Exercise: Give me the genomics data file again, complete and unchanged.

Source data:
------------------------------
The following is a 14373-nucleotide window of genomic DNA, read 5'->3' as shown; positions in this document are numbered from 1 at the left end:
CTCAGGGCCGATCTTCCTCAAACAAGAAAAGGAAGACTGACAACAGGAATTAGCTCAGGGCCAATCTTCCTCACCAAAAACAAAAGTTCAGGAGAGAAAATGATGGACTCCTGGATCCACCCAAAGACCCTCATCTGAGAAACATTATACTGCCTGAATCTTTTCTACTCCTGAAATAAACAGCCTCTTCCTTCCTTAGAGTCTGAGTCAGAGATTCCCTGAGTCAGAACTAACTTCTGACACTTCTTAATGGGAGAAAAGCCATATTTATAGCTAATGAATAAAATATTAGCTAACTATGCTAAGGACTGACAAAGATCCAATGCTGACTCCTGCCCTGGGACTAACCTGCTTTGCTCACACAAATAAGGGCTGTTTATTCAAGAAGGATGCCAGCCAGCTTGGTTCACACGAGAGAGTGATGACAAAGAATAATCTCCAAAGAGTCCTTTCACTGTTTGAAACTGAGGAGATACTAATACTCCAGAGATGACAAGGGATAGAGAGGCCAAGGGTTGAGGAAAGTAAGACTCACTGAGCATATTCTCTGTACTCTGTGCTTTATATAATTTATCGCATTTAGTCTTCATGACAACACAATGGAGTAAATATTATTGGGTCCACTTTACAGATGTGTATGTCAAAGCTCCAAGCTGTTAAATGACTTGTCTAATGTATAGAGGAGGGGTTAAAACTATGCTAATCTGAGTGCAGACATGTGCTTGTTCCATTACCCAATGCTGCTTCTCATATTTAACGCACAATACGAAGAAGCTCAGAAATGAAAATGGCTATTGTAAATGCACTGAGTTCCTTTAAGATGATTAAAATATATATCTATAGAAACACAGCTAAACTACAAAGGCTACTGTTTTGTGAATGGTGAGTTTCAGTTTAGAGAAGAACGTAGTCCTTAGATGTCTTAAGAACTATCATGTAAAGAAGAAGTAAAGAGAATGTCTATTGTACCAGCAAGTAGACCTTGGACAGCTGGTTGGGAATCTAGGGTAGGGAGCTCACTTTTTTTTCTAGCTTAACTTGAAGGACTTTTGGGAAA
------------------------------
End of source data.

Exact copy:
The following is a 14373-nucleotide window of genomic DNA, read 5'->3' as shown; positions in this document are numbered from 1 at the left end:
CTCAGGGCCGATCTTCCTCAAACAAGAAAAGGAAGACTGACAACAGGAATTAGCTCAGGGCCAATCTTCCTCACCAAAAACAAAAGTTCAGGAGAGAAAATGATGGACTCCTGGATCCACCCAAAGACCCTCATCTGAGAAACATTATACTGCCTGAATCTTTTCTACTCCTGAAATAAACAGCCTCTTCCTTCCTTAGAGTCTGAGTCAGAGATTCCCTGAGTCAGAACTAACTTCTGACACTTCTTAATGGGAGAAAAGCCATATTTATAGCTAATGAATAAAATATTAGCTAACTATGCTAAGGACTGACAAAGATCCAATGCTGACTCCTGCCCTGGGACTAACCTGCTTTGCTCACACAAATAAGGGCTGTTTATTCAAGAAGGATGCCAGCCAGCTTGGTTCACACGAGAGAGTGATGACAAAGAATAATCTCCAAAGAGTCCTTTCACTGTTTGAAACTGAGGAGATACTAATACTCCAGAGATGACAAGGGATAGAGAGGCCAAGGGTTGAGGAAAGTAAGACTCACTGAGCATATTCTCTGTACTCTGTGCTTTATATAATTTATCGCATTTAGTCTTCATGACAACACAATGGAGTAAATATTATTGGGTCCACTTTACAGATGTGTATGTCAAAGCTCCAAGCTGTTAAATGACTTGTCTAATGTATAGAGGAGGGGTTAAAACTATGCTAATCTGAGTGCAGACATGTGCTTGTTCCATTACCCAATGCTGCTTCTCATATTTAACGCACAATACGAAGAAGCTCAGAAATGAAAATGGCTATTGTAAATGCACTGAGTTCCTTTAAGATGATTAAAATATATATCTATAGAAACACAGCTAAACTACAAAGGCTACTGTTTTGTGAATGGTGAGTTTCAGTTTAGAGAAGAACGTAGTCCTTAGATGTCTTAAGAACTATCATGTAAAGAAGAAGTAAAGAGAATGTCTATTGTACCAGCAAGTAGACCTTGGACAGCTGGTTGGGAATCTAGGGTAGGGAGCTCACTTTTTTTTCTAGCTTAACTTGAAGGACTTTTGGGAAA